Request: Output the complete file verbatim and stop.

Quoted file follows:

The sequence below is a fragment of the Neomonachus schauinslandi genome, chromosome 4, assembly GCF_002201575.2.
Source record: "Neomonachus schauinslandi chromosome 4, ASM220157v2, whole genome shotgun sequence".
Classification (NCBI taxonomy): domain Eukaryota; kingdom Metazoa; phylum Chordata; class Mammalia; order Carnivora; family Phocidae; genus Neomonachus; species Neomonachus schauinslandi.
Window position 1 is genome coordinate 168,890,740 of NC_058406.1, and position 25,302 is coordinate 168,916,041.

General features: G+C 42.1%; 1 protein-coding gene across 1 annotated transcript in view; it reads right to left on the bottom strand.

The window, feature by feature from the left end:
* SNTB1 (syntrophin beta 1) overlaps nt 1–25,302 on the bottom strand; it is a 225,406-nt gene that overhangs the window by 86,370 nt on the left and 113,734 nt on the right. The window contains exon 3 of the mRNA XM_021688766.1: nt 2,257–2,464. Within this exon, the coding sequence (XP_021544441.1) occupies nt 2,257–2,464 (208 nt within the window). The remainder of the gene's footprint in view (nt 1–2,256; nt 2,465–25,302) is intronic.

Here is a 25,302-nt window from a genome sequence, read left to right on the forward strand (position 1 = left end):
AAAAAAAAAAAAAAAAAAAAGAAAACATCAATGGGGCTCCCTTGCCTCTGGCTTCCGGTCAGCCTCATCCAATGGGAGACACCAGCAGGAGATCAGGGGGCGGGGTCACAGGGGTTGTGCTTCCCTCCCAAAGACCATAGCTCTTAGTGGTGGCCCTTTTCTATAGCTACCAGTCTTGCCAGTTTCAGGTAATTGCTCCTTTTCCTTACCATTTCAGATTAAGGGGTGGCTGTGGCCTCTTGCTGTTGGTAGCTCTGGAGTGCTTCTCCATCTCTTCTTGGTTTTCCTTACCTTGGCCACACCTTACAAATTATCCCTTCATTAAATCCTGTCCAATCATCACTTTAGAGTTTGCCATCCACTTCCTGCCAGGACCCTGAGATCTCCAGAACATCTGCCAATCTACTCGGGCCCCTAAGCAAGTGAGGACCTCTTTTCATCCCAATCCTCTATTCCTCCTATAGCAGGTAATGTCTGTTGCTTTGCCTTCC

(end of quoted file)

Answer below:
The sequence below is a fragment of the Neomonachus schauinslandi genome, chromosome 4, assembly GCF_002201575.2.
Source record: "Neomonachus schauinslandi chromosome 4, ASM220157v2, whole genome shotgun sequence".
Classification (NCBI taxonomy): domain Eukaryota; kingdom Metazoa; phylum Chordata; class Mammalia; order Carnivora; family Phocidae; genus Neomonachus; species Neomonachus schauinslandi.
Window position 1 is genome coordinate 168,890,740 of NC_058406.1, and position 25,302 is coordinate 168,916,041.

General features: G+C 42.1%; 1 protein-coding gene across 1 annotated transcript in view; it reads right to left on the bottom strand.

The window, feature by feature from the left end:
* SNTB1 (syntrophin beta 1) overlaps nt 1–25,302 on the bottom strand; it is a 225,406-nt gene that overhangs the window by 86,370 nt on the left and 113,734 nt on the right. The window contains exon 3 of the mRNA XM_021688766.1: nt 2,257–2,464. Within this exon, the coding sequence (XP_021544441.1) occupies nt 2,257–2,464 (208 nt within the window). The remainder of the gene's footprint in view (nt 1–2,256; nt 2,465–25,302) is intronic.

Here is a 25,302-nt window from a genome sequence, read left to right on the forward strand (position 1 = left end):
AAAAAAAAAAAAAAAAAAAAGAAAACATCAATGGGGCTCCCTTGCCTCTGGCTTCCGGTCAGCCTCATCCAATGGGAGACACCAGCAGGAGATCAGGGGGCGGGGTCACAGGGGTTGTGCTTCCCTCCCAAAGACCATAGCTCTTAGTGGTGGCCCTTTTCTATAGCTACCAGTCTTGCCAGTTTCAGGTAATTGCTCCTTTTCCTTACCATTTCAGATTAAGGGGTGGCTGTGGCCTCTTGCTGTTGGTAGCTCTGGAGTGCTTCTCCATCTCTTCTTGGTTTTCCTTACCTTGGCCACACCTTACAAATTATCCCTTCATTAAATCCTGTCCAATCATCACTTTAGAGTTTGCCATCCACTTCCTGCCAGGACCCTGAGATCTCCAGAACATCTGCCAATCTACTCGGGCCCCTAAGCAAGTGAGGACCTCTTTTCATCCCAATCCTCTATTCCTCCTATAGCAGGTAATGTCTGTTGCTTTGCCTTCC